QUICK: how many years have the Soviets been bombing, shooting, gassing, starving and uprooting the people of Afghanistan? The aggression has been going on so long that many people may no longer be sure. But it's the fourth year--and the end is not in sight.

In 1982, the Soviets launched what they hoped would be a final offensive. It failed, because of the bravery of the Islamic Mujaheddin guerrillas and-- in a way even more--because of their support among the people. The guerrillas, using mostly arms taken from Soviet and puppet troops, roam widely in the countryside and, though outgunned, carry the battle to Soviet strongholds in the cities. The civilian Afghan toll, meanwhile, has been high. A fifth of the whole population has been pushed into Pakistan. Yet sanctuary and new recruits for the Mujaheddin remain available.

It is not always appreciated how isolated the Soviets are in Afghanistan. Some 105,000 of their troops are in the country. Only a third as many men serve in the Afghan army; they are little trusted by their Soviet overseers, and recruits seem barely to keep up with defections. Militarily, the Afghan units may be more trouble than they are worth to the Soviets.

Politically, the Soviets and the Babrak Karmal regime are isolated not only in Afghanistan but internationally as well. No single issue has cost the Kremlin more, especially in those left-oriented and Third World places where it is accustomed to easy support--and not least on account of its odious use of "yellow rain." For a fourth time last month, a top-heavy United Nations General Assembly majority demanded that Moscow withdraw in favor of a peaceful solution based on sovereignty, nonalignment and self-determination.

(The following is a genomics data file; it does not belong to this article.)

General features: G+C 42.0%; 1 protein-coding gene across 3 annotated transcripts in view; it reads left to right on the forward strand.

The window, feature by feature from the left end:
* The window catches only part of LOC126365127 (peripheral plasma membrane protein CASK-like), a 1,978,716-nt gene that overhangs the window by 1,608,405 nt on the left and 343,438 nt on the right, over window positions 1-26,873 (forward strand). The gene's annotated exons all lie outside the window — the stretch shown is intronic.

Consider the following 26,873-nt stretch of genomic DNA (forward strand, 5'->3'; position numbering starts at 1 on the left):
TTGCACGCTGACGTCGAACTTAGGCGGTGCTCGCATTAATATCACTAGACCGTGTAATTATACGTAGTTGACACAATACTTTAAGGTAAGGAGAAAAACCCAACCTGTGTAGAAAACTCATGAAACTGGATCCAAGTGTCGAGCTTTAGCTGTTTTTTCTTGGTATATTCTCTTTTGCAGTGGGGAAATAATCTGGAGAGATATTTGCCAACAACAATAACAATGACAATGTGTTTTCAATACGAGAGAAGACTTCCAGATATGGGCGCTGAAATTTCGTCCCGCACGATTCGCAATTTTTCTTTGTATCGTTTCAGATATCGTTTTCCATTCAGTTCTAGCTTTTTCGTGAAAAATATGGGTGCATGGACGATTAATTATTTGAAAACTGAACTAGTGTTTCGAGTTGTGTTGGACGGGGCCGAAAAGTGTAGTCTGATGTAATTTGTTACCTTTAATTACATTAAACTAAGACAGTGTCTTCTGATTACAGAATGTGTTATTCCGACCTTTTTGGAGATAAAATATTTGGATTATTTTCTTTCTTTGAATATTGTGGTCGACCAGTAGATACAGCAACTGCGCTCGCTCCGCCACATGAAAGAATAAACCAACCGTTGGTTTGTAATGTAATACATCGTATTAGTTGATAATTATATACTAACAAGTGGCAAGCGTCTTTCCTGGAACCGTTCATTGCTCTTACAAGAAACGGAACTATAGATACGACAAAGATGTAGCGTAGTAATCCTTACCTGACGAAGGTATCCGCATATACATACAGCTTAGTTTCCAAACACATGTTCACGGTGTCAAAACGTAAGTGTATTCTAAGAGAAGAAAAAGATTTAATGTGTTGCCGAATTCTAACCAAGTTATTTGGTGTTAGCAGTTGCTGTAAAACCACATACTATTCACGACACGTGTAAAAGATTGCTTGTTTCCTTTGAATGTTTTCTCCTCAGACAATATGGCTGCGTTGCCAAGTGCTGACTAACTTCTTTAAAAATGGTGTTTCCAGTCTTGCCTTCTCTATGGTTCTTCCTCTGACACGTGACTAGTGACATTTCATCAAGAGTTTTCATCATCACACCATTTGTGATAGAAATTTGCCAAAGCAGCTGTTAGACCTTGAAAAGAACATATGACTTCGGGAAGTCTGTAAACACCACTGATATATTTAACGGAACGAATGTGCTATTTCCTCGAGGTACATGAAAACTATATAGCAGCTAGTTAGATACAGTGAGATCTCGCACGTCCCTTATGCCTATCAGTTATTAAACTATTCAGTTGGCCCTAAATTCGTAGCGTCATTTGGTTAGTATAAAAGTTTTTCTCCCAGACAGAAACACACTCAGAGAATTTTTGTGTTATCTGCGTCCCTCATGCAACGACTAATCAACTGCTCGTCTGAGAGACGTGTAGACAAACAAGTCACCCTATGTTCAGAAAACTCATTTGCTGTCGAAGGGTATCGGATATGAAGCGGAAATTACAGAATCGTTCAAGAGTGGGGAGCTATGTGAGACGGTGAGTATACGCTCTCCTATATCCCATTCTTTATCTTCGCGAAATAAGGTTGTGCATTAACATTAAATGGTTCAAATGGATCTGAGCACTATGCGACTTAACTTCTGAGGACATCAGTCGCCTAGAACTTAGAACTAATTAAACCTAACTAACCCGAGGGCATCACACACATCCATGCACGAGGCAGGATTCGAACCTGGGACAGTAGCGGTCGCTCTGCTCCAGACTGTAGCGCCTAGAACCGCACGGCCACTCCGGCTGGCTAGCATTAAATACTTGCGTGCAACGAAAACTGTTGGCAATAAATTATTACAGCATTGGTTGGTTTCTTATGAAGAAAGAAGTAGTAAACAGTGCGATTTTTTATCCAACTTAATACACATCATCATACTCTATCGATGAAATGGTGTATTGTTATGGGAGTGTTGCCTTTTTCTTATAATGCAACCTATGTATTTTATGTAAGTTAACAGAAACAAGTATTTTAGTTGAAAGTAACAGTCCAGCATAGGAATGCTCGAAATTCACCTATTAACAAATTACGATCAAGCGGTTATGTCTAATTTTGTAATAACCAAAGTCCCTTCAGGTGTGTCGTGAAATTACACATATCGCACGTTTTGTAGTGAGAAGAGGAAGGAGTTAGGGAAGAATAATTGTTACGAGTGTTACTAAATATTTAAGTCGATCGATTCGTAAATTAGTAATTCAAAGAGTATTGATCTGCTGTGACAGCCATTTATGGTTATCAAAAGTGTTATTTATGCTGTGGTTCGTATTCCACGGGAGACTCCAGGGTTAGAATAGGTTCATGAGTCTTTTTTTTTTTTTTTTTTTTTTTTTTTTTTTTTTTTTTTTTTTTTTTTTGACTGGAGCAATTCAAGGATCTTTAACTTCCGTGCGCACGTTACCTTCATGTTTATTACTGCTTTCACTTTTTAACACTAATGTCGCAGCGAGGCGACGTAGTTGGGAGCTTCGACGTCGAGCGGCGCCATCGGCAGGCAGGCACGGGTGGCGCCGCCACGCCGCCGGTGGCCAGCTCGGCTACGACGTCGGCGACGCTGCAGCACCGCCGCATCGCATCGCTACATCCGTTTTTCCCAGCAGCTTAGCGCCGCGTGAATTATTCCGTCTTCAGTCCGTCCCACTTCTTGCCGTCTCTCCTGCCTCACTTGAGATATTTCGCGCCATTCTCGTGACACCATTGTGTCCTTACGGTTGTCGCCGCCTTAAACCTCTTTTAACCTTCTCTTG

Is Moscow ready, finally, for such a solution? Yuri Andropov received the president of Pakistan, a firm ally of the Afghan resistance, at Leonid Brezhnev's funeral. A Pravda review subsequently seemed to acknowledge the key Pakistani requirement--not to deal with the puppet Babrak Karmal--by failing to mention his name. The Reagan administration has taken a certain grim satisfaction in Moscow's losses in Afghanistan, but the president has also invited the "new leadership" in the Kremlin in effect to lay the episode off on the late Brezhnev and cut a deal. A United Nations emissary is about to go to the region to continue diplomatic soundings. The difficult task of bringing resistance leaders, themselves divided, into the diplomatic circle may be becoming more urgent.

Meanwhile, the Afghan people fight bravely on.